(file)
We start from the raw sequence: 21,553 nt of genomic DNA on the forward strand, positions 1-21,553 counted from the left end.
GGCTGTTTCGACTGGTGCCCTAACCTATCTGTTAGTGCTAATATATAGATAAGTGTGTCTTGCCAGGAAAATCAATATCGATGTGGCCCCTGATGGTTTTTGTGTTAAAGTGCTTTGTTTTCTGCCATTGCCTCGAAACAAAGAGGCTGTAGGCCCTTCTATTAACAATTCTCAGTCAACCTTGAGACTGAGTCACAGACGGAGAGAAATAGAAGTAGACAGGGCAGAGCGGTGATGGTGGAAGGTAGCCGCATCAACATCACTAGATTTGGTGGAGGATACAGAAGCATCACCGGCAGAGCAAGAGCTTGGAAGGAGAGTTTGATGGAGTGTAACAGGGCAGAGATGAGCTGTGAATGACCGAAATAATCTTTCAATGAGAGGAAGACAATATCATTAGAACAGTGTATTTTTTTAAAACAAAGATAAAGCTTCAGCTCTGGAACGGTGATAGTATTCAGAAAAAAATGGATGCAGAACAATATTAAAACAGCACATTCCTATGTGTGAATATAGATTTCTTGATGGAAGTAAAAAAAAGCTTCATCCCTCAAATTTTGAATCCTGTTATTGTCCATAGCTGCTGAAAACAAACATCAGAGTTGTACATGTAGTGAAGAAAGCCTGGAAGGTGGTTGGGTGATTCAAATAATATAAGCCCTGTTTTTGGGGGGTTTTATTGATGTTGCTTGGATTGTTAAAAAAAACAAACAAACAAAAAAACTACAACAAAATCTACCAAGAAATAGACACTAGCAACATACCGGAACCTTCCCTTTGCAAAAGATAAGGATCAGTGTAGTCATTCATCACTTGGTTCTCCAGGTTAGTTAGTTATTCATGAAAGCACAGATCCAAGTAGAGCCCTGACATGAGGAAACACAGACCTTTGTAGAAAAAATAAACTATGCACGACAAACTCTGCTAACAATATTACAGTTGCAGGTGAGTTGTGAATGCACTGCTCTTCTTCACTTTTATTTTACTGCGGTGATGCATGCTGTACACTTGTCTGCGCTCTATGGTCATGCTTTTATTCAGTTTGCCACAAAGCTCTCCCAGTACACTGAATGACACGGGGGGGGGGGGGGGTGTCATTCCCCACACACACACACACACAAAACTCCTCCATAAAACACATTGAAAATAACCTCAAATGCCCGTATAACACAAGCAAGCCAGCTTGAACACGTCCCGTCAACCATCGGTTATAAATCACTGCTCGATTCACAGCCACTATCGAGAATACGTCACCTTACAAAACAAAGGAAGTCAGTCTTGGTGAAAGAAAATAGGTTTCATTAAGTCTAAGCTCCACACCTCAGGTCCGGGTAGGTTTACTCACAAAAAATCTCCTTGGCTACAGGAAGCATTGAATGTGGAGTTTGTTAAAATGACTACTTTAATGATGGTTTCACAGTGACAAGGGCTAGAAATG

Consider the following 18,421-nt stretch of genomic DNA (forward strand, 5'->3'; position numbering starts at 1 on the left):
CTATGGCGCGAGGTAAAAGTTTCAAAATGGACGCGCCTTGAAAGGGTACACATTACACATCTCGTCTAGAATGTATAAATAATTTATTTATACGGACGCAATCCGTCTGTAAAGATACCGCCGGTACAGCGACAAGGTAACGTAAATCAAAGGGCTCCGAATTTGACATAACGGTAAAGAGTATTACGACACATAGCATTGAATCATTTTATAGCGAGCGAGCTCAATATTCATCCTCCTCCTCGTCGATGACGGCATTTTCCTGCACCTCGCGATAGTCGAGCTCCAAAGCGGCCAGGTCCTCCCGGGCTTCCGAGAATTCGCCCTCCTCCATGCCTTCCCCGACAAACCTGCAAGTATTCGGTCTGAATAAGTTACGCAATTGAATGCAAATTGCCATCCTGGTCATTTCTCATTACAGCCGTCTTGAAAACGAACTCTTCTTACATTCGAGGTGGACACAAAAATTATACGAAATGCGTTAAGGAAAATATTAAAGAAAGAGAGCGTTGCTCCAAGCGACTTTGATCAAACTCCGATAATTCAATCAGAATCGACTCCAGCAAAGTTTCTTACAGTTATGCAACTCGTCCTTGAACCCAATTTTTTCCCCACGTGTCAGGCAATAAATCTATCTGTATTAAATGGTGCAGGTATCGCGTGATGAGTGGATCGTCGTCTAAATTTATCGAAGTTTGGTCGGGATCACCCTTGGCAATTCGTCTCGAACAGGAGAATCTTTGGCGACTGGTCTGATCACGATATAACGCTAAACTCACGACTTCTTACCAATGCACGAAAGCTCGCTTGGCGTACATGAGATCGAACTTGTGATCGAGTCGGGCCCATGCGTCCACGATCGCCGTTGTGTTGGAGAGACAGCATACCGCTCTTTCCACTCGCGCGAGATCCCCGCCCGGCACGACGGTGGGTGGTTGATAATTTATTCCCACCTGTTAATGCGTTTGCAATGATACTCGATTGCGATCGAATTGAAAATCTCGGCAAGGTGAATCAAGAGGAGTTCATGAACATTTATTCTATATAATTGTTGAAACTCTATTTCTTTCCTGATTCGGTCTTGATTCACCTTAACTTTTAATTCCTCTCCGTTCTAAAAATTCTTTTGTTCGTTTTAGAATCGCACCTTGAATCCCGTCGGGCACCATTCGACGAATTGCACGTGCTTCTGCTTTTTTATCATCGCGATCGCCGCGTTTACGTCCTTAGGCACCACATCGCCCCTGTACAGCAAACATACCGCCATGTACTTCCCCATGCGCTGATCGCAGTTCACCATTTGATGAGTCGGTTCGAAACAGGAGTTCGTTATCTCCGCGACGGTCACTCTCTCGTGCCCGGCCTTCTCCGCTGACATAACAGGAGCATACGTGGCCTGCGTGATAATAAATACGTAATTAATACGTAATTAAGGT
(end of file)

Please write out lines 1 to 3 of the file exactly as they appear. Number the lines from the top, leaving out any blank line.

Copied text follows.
We start from the raw sequence: 21,553 nt of genomic DNA on the forward strand, positions 1-21,553 counted from the left end.
GGCTGTTTCGACTGGTGCCCTAACCTATCTGTTAGTGCTAATATATAGATAAGTGTGTCTTGCCAGGAAAATCAATATCGATGTGGCCCCTGATGGTTTTTGTGTTAAAGTGCTTTGTTTTCTGCCATTGCCTCGAAACAAAGAGGCTGTAGGCCCTTCTATTAACAATTCTCAGTCAACCTTGAGACTGAGTCACAGACGGAGAGAAATAGAAGTAGACAGGGCAGAGCGGTGATGGTGGAAGGTAGCCGCATCAACATCACTAGATTTGGTGGAGGATACAGAAGCATCACCGGCAGAGCAAGAGCTTGGAAGGAGAGTTTGATGGAGTGTAACAGGGCAGAGATGAGCTGTGAATGACCGAAATAATCTTTCAATGAGAGGAAGACAATATCATTAGAACAGTGTATTTTTTTAAAACAAAGATAAAGCTTCAGCTCTGGAACGGTGATAGTATTCAGAAAAAAATGGATGCAGAACAATATTAAAACAGCACATTCCTATGTGTGAATATAGATTTCTTGATGGAAGTAAAAAAAAGCTTCATCCCTCAAATTTTGAATCCTGTTATTGTCCATAGCTGCTGAAAACAAACATCAGAGTTGTACATGTAGTGAAGAAAGCCTGGAAGGTGGTTGGGTGATTCAAATAATATAAGCCCTGTTTTTGGGGGGTTTTATTGATGTTGCTTGGATTGTTAAAAAAAACAAACAAACAAAAAAACTACAACAAAATCTACCAAGAAATAGACACTAGCAACATACCGGAACCTTCCCTTTGCAAAAGATAAGGATCAGTGTAGTCATTCATCACTTGGTTCTCCAGGTTAGTTAGTTATTCATGAAAGCACAGATCCAAGTAGAGCCCTGACATGAGGAAACACAGACCTTTGTAGAAAAAATAAACTATGCACGACAAACTCTGCTAACAATATTACAGTTGCAGGTGAGTTGTGAATGCACTGCTCTTCTTCACTTTTATTTTACTGCGGTGATGCATGCTGTACACTTGTCTGCGCTCTATGGTCATGCTTTTATTCAGTTTGCCACAAAGCTCTCCCAGTACACTGAATGACACGGGGGGGGGGGGGGGTGTCATTCCCCACACACACACACACACAAAACTCCTCCATAAAACACATTGAAAATAACCTCAAATGCCCGTATAACACAAGCAAGCCAGCTTGAACACGTCCCGTCAACCATCGGTTATAAATCACTGCTCGATTCACAGCCACTATCGAGAATACGTCACCTTACAAAACAAAGGAAGTCAGTCTTGGTGAAAGAAAATAGGTTTCATTAAGTCTAAGCTCCACACCTCAGGTCCGGGTAGGTTTACTCACAAAAAATCTCCTTGGCTACAGGAAGCATTGAATGTGGAGTTTGTTAAAATGACTACTTTAATGATGGTTTCACAGTGACAAGGGCTAGAAATG

Consider the following 18,421-nt stretch of genomic DNA (forward strand, 5'->3'; position numbering starts at 1 on the left):